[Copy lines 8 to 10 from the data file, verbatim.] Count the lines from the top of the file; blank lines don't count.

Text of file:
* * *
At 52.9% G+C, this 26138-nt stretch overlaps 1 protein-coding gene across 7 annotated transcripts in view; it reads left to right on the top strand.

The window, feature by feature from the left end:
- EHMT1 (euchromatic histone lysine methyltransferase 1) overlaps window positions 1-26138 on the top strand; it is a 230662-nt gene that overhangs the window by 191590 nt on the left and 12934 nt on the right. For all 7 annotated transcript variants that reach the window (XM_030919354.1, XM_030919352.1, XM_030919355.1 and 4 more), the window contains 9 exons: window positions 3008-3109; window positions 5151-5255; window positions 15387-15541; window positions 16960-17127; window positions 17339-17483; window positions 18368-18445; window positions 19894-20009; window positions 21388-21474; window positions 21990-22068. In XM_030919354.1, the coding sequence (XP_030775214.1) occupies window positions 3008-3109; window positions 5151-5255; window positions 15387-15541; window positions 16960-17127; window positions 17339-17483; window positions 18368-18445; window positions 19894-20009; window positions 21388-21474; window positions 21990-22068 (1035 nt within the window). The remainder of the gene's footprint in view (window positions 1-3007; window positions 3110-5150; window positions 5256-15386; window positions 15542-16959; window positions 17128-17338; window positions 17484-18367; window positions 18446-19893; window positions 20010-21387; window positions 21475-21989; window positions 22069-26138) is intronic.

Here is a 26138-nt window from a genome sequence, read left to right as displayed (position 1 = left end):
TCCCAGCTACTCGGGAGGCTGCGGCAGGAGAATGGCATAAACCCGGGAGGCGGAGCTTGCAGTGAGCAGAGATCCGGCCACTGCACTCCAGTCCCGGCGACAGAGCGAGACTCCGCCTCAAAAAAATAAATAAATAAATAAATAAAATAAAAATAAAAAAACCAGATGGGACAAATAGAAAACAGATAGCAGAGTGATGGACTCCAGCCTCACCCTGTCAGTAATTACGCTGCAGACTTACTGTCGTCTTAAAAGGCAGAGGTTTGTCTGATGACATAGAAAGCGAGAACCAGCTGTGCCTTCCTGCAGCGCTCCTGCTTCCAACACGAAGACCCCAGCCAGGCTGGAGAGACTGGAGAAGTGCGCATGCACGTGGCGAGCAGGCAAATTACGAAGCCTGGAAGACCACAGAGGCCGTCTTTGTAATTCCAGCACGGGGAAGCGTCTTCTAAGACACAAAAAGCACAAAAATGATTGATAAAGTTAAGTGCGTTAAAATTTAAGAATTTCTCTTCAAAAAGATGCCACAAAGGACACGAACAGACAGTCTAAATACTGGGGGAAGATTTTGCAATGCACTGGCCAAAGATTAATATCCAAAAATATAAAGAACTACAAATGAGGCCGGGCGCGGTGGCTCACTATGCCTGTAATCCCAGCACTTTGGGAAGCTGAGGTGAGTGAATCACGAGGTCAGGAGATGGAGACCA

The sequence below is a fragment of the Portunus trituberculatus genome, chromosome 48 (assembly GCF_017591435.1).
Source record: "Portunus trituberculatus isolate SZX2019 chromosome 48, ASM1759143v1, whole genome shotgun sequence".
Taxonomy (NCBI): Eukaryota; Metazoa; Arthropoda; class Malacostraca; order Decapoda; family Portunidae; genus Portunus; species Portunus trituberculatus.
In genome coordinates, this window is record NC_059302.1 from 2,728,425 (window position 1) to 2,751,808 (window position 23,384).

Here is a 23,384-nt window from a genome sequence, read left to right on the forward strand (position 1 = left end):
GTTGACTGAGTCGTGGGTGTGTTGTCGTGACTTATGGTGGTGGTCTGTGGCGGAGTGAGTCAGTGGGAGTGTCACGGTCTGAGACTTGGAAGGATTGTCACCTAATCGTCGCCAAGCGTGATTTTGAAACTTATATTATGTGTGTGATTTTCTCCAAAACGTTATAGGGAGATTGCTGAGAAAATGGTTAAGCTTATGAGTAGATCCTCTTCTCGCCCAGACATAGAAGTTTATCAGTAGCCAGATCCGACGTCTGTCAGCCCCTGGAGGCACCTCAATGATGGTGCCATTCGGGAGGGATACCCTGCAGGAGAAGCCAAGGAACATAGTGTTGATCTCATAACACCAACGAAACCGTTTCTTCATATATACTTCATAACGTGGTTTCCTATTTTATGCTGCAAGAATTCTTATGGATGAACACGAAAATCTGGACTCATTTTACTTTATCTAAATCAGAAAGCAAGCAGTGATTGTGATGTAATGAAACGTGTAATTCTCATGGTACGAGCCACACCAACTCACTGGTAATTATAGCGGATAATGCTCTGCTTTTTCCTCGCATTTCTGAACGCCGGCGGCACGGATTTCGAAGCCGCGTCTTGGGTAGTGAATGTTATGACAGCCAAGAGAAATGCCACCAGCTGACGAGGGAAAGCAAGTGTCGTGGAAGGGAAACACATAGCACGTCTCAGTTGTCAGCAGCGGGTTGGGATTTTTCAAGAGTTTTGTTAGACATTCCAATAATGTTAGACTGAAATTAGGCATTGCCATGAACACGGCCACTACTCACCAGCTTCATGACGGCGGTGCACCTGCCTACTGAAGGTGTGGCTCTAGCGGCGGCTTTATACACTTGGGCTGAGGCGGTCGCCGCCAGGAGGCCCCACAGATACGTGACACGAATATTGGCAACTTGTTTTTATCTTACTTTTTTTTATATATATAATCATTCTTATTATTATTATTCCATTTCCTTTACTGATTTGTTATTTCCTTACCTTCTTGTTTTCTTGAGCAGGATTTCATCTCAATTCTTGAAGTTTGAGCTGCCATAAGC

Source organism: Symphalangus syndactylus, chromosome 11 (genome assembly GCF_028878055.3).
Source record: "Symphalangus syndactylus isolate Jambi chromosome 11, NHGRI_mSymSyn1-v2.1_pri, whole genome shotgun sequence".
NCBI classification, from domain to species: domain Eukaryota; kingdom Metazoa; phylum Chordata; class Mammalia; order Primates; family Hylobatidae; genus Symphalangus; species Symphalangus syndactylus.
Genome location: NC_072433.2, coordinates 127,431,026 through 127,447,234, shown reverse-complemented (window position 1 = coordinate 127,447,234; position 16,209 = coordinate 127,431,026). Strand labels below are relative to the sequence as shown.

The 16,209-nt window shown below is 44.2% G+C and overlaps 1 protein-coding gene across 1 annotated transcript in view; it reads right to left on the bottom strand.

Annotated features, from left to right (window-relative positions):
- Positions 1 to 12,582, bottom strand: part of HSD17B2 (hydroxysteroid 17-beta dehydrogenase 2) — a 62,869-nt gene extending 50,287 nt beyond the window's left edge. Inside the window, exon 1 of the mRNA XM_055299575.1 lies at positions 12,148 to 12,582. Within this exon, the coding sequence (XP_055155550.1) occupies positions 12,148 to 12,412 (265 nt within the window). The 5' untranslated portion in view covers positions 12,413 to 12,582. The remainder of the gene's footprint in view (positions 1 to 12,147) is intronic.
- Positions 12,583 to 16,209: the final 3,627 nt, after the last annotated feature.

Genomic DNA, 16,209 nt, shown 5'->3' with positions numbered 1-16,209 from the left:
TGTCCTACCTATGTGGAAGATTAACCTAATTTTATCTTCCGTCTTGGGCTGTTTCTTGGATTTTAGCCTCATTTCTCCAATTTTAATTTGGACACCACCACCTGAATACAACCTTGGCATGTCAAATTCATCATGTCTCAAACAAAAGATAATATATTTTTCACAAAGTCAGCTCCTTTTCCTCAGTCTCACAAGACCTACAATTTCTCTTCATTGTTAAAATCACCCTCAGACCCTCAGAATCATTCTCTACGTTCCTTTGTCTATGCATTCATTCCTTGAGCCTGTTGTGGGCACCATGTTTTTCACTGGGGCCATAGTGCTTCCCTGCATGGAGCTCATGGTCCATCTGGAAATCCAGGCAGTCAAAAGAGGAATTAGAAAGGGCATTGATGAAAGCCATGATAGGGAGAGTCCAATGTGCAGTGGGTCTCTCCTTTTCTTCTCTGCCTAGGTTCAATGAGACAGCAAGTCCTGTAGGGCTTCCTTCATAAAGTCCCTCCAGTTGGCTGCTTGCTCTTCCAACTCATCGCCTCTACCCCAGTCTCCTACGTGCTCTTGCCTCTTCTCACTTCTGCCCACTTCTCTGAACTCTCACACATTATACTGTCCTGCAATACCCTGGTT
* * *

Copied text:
Taxonomy (NCBI): Eukaryota; Metazoa; Arthropoda; class Malacostraca; order Decapoda; family Portunidae; genus Portunus; species Portunus trituberculatus.
In genome coordinates, this window is record NC_059302.1 from 2,728,425 (window position 1) to 2,751,808 (window position 23,384).

Here is a 23,384-nt window from a genome sequence, read left to right on the forward strand (position 1 = left end):